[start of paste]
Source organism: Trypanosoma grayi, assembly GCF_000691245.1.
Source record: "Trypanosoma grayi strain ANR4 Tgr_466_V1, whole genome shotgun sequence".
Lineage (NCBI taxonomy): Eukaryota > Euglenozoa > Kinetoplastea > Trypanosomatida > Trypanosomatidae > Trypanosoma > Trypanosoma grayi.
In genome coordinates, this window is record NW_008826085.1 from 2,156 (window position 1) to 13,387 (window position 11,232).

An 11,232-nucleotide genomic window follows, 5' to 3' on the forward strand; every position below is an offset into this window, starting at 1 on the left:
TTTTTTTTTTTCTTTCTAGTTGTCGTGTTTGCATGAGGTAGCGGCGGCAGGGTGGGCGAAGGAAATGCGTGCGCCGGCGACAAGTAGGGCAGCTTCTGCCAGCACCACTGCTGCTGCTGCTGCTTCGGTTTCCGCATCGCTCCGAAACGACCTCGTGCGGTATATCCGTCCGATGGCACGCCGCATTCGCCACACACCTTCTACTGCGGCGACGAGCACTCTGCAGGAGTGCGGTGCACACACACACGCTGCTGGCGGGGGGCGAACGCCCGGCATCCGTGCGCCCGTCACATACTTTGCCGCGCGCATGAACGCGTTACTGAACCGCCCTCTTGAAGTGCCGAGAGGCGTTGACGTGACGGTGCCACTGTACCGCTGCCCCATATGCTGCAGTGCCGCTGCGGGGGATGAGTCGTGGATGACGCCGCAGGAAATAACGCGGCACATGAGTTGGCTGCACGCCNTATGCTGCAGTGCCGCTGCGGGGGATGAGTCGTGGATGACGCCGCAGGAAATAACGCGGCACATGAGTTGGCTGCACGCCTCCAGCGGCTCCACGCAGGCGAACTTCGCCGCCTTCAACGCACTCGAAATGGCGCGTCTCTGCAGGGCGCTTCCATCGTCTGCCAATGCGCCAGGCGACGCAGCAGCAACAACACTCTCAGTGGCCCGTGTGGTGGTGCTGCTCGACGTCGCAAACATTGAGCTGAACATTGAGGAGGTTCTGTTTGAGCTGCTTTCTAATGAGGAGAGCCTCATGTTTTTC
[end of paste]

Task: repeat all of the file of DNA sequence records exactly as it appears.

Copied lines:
Source organism: Trypanosoma grayi, assembly GCF_000691245.1.
Source record: "Trypanosoma grayi strain ANR4 Tgr_466_V1, whole genome shotgun sequence".
Lineage (NCBI taxonomy): Eukaryota > Euglenozoa > Kinetoplastea > Trypanosomatida > Trypanosomatidae > Trypanosoma > Trypanosoma grayi.
In genome coordinates, this window is record NW_008826085.1 from 2,156 (window position 1) to 13,387 (window position 11,232).

An 11,232-nucleotide genomic window follows, 5' to 3' on the forward strand; every position below is an offset into this window, starting at 1 on the left:
TTTTTTTTTTTCTTTCTAGTTGTCGTGTTTGCATGAGGTAGCGGCGGCAGGGTGGGCGAAGGAAATGCGTGCGCCGGCGACAAGTAGGGCAGCTTCTGCCAGCACCACTGCTGCTGCTGCTGCTTCGGTTTCCGCATCGCTCCGAAACGACCTCGTGCGGTATATCCGTCCGATGGCACGCCGCATTCGCCACACACCTTCTACTGCGGCGACGAGCACTCTGCAGGAGTGCGGTGCACACACACACGCTGCTGGCGGGGGGCGAACGCCCGGCATCCGTGCGCCCGTCACATACTTTGCCGCGCGCATGAACGCGTTACTGAACCGCCCTCTTGAAGTGCCGAGAGGCGTTGACGTGACGGTGCCACTGTACCGCTGCCCCATATGCTGCAGTGCCGCTGCGGGGGATGAGTCGTGGATGACGCCGCAGGAAATAACGCGGCACATGAGTTGGCTGCACGCCNTATGCTGCAGTGCCGCTGCGGGGGATGAGTCGTGGATGACGCCGCAGGAAATAACGCGGCACATGAGTTGGCTGCACGCCTCCAGCGGCTCCACGCAGGCGAACTTCGCCGCCTTCAACGCACTCGAAATGGCGCGTCTCTGCAGGGCGCTTCCATCGTCTGCCAATGCGCCAGGCGACGCAGCAGCAACAACACTCTCAGTGGCCCGTGTGGTGGTGCTGCTCGACGTCGCAAACATTGAGCTGAACATTGAGGAGGTTCTGTTTGAGCTGCTTTCTAATGAGGAGAGCCTCATGTTTTTC